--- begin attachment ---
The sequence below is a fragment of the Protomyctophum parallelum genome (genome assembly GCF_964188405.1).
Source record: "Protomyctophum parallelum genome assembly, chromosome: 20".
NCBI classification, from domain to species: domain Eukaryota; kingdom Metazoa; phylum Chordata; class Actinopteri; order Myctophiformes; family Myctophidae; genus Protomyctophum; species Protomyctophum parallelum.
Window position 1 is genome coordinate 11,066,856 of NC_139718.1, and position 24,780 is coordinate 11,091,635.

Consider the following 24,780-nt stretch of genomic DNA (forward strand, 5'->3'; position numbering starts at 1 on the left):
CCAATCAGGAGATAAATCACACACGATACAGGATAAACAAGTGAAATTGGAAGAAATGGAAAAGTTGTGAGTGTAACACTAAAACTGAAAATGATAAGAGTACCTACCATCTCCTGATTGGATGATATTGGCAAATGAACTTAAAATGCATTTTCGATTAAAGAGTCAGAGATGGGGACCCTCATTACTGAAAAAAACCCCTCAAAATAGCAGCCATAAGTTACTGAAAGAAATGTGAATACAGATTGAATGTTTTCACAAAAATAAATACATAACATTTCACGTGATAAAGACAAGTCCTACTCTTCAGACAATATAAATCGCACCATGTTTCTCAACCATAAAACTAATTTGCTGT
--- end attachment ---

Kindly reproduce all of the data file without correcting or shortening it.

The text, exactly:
The sequence below is a fragment of the Protomyctophum parallelum genome (genome assembly GCF_964188405.1).
Source record: "Protomyctophum parallelum genome assembly, chromosome: 20".
NCBI classification, from domain to species: domain Eukaryota; kingdom Metazoa; phylum Chordata; class Actinopteri; order Myctophiformes; family Myctophidae; genus Protomyctophum; species Protomyctophum parallelum.
Window position 1 is genome coordinate 11,066,856 of NC_139718.1, and position 24,780 is coordinate 11,091,635.

Consider the following 24,780-nt stretch of genomic DNA (forward strand, 5'->3'; position numbering starts at 1 on the left):
CCAATCAGGAGATAAATCACACACGATACAGGATAAACAAGTGAAATTGGAAGAAATGGAAAAGTTGTGAGTGTAACACTAAAACTGAAAATGATAAGAGTACCTACCATCTCCTGATTGGATGATATTGGCAAATGAACTTAAAATGCATTTTCGATTAAAGAGTCAGAGATGGGGACCCTCATTACTGAAAAAAACCCCTCAAAATAGCAGCCATAAGTTACTGAAAGAAATGTGAATACAGATTGAATGTTTTCACAAAAATAAATACATAACATTTCACGTGATAAAGACAAGTCCTACTCTTCAGACAATATAAATCGCACCATGTTTCTCAACCATAAAACTAATTTGCTGT